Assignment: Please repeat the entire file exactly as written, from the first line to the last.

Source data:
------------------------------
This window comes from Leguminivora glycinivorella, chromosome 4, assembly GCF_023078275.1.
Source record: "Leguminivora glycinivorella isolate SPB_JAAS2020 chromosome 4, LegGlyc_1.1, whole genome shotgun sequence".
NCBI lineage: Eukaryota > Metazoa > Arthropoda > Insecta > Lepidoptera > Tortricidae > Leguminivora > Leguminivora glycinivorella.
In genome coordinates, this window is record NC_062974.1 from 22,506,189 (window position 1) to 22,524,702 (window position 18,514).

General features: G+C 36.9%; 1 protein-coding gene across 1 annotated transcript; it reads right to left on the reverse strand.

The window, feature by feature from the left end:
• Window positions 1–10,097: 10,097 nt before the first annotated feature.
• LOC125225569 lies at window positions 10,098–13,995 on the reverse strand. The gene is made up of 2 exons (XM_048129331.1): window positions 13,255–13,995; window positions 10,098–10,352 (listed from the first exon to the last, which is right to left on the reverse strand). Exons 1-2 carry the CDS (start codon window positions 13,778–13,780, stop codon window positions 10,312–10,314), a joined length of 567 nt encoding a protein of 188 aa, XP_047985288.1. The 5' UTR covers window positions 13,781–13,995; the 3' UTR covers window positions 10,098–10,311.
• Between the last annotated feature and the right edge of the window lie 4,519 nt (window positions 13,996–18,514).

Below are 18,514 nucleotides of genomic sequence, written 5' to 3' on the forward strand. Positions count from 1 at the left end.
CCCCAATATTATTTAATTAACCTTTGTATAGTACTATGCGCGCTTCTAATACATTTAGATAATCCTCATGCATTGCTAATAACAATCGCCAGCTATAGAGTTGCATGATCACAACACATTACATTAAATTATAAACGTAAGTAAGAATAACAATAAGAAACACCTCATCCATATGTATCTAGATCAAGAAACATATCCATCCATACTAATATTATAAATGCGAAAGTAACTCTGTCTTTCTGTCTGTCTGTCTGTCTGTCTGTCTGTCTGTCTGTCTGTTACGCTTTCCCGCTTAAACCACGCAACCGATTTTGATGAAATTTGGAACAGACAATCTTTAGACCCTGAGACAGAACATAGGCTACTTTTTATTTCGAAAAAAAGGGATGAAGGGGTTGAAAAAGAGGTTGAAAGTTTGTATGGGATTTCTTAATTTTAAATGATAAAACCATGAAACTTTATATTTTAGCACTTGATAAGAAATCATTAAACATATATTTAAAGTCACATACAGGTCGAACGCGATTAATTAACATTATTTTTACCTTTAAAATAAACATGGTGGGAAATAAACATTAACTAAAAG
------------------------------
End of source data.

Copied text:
This window comes from Leguminivora glycinivorella, chromosome 4, assembly GCF_023078275.1.
Source record: "Leguminivora glycinivorella isolate SPB_JAAS2020 chromosome 4, LegGlyc_1.1, whole genome shotgun sequence".
NCBI lineage: Eukaryota > Metazoa > Arthropoda > Insecta > Lepidoptera > Tortricidae > Leguminivora > Leguminivora glycinivorella.
In genome coordinates, this window is record NC_062974.1 from 22,506,189 (window position 1) to 22,524,702 (window position 18,514).

General features: G+C 36.9%; 1 protein-coding gene across 1 annotated transcript; it reads right to left on the reverse strand.

The window, feature by feature from the left end:
• Window positions 1–10,097: 10,097 nt before the first annotated feature.
• LOC125225569 lies at window positions 10,098–13,995 on the reverse strand. The gene is made up of 2 exons (XM_048129331.1): window positions 13,255–13,995; window positions 10,098–10,352 (listed from the first exon to the last, which is right to left on the reverse strand). Exons 1-2 carry the CDS (start codon window positions 13,778–13,780, stop codon window positions 10,312–10,314), a joined length of 567 nt encoding a protein of 188 aa, XP_047985288.1. The 5' UTR covers window positions 13,781–13,995; the 3' UTR covers window positions 10,098–10,311.
• Between the last annotated feature and the right edge of the window lie 4,519 nt (window positions 13,996–18,514).

Below are 18,514 nucleotides of genomic sequence, written 5' to 3' on the forward strand. Positions count from 1 at the left end.
CCCCAATATTATTTAATTAACCTTTGTATAGTACTATGCGCGCTTCTAATACATTTAGATAATCCTCATGCATTGCTAATAACAATCGCCAGCTATAGAGTTGCATGATCACAACACATTACATTAAATTATAAACGTAAGTAAGAATAACAATAAGAAACACCTCATCCATATGTATCTAGATCAAGAAACATATCCATCCATACTAATATTATAAATGCGAAAGTAACTCTGTCTTTCTGTCTGTCTGTCTGTCTGTCTGTCTGTCTGTCTGTCTGTTACGCTTTCCCGCTTAAACCACGCAACCGATTTTGATGAAATTTGGAACAGACAATCTTTAGACCCTGAGACAGAACATAGGCTACTTTTTATTTCGAAAAAAAGGGATGAAGGGGTTGAAAAAGAGGTTGAAAGTTTGTATGGGATTTCTTAATTTTAAATGATAAAACCATGAAACTTTATATTTTAGCACTTGATAAGAAATCATTAAACATATATTTAAAGTCACATACAGGTCGAACGCGATTAATTAACATTATTTTTACCTTTAAAATAAACATGGTGGGAAATAAACATTAACTAAAAG